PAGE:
The doctor of last resort

Excerpted from ( Posted: 12/23/2010 ) 

LEXINGTON — Dr. Cathryn Harbor was volunteering at her children’s camp outside Charlottesville last summer when she noticed a startling phenomenon: In the span of one week, 10 of her 100 campers came to her complaining of flulike symptoms.

Each reported being bitten by a tick, and four were spotted with suspicious rashes. All 10 cases were a ringer — at least in Harbor’s mind — for suspected Lyme disease.

With their parents’ permission, she treated the children immediately, and then she called the health department to ask: Should we shut the camp down?

Harbor, 50, runs a solo family practice in Lexington. An avid cyclist, she rides her bike to work, which is a cottage nestled amid Washington and Lee University’s fraternity houses.

Raised in a family of academics and activists — her minister dad was a Davidson College professor, both parents were Vietnam War protesters and civil rights advocates — she had dreamed of curing world hunger before she realized she hated agricultural economics and went to the University of North Carolina School of Medicine instead.

She hated medical school, too — but only because it seemed more about regurgitating facts than about complex, critical thinking.

“I don’t think the world works in multiple choice,” she says.

Her office opens onto a begonia-filled screened porch. During the warm months, her patients hear crickets chirping.

But the medical world beyond her doors is not so inviting.

In the past year, Harbor has become an outlier, a minority doctor who believes in the aggressive treatment of acute Lyme and its lingering effects, commonly referred to as chronic Lyme. It’s a position nearly as frustrating as trying to cure world hunger.

It’s so politically contentious that when she called the Virginia Department of Health to say she was swamped treating campers with acute Lyme, the response was: You can’t possibly have that many cases because the number of Lyme-carrying ticks in Western Virginia is insignificant and small.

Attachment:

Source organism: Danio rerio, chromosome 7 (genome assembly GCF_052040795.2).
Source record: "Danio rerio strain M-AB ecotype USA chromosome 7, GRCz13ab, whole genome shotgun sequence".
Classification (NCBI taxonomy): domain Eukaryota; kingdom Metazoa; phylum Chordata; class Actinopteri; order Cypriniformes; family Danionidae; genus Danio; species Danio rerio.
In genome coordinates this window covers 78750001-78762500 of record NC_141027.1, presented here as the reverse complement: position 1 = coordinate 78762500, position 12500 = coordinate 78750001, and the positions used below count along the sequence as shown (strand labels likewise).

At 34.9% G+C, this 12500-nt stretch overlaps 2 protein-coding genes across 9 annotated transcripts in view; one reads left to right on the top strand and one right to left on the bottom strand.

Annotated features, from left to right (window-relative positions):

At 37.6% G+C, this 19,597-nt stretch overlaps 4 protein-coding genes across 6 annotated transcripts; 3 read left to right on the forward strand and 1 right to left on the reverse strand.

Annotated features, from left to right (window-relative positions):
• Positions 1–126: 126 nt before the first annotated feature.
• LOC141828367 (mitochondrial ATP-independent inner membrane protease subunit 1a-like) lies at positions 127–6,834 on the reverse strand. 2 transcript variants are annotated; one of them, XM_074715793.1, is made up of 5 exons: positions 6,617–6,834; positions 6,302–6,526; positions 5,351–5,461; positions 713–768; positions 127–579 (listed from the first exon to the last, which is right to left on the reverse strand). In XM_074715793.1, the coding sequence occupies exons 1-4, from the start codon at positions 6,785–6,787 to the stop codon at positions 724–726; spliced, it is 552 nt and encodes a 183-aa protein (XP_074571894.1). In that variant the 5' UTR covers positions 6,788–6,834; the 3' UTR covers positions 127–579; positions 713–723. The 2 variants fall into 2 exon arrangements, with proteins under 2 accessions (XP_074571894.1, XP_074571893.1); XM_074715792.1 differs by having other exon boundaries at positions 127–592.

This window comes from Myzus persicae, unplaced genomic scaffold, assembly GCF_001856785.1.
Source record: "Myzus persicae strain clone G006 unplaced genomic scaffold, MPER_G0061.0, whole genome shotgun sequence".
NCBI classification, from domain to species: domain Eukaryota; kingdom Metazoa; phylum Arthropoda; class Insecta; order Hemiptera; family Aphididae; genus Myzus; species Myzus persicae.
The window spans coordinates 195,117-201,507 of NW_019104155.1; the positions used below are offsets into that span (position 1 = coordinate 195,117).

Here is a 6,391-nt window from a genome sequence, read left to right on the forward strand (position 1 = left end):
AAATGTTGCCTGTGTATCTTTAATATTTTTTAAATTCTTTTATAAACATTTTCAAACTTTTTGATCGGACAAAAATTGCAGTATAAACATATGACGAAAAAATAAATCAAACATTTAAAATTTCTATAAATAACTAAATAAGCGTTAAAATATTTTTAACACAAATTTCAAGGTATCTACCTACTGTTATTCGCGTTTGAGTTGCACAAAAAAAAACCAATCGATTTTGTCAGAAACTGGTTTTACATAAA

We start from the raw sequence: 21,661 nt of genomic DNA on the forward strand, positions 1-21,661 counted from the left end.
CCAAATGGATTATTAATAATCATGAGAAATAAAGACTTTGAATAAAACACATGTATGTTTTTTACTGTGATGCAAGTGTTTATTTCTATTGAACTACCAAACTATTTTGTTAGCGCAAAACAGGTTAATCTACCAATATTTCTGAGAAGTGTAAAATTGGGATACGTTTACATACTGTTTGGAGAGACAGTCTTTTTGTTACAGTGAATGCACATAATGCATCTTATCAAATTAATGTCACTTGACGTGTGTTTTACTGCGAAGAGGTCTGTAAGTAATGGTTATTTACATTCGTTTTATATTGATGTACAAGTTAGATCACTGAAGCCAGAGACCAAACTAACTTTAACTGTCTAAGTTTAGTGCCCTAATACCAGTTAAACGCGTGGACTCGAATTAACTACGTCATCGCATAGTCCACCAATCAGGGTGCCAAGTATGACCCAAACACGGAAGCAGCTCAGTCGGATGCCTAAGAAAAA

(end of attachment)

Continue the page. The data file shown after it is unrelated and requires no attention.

Harbor wasn’t convinced, then or now. And she’s not standing by idly while researchers, scientists and Lyme advocates duke it out over the treatment of Lyme and the question of its latent effects.

Both sides agree on the existence of acute Lyme and its cause — a corkscrew-shaped spirochete, a bacteria that transmits Lyme when an infected deer tick feeds on a human. But this is where the camps part ways:

The medical establishment believes that acute Lyme is easily treated with a short course of antibiotics, with the exception of a very small number of patients who may get post-Lyme inflammatory illness or an immune system imbalance.

The outliers contend that chronic Lyme is a severe and potentially crippling disease, with a wide range of symptoms that set in when acute Lyme is not treated early or aggressively enough. They believe the spirochetes are virulent and hard to detect, corkscrewing deeply into joints and other collagen-rich tissues in the brain, eyes and heart.

They reason that the best regimen for late-stage Lyme includes longer courses of antibiotics, ranging from months to a year or more. But the establishment argues that long-term antibiotics are not only unproven, they’re potentially dangerous.

Meanwhile, sick people keep showing up at Harbor’s door, nearly 100 of them since February alone, some from North Carolina and Maryland. Most have already seen multiple doctors who have treated them for multiple illnesses. And yet their pains and complications persist.

For the complete article:

~ by Rob on December 23, 2010.

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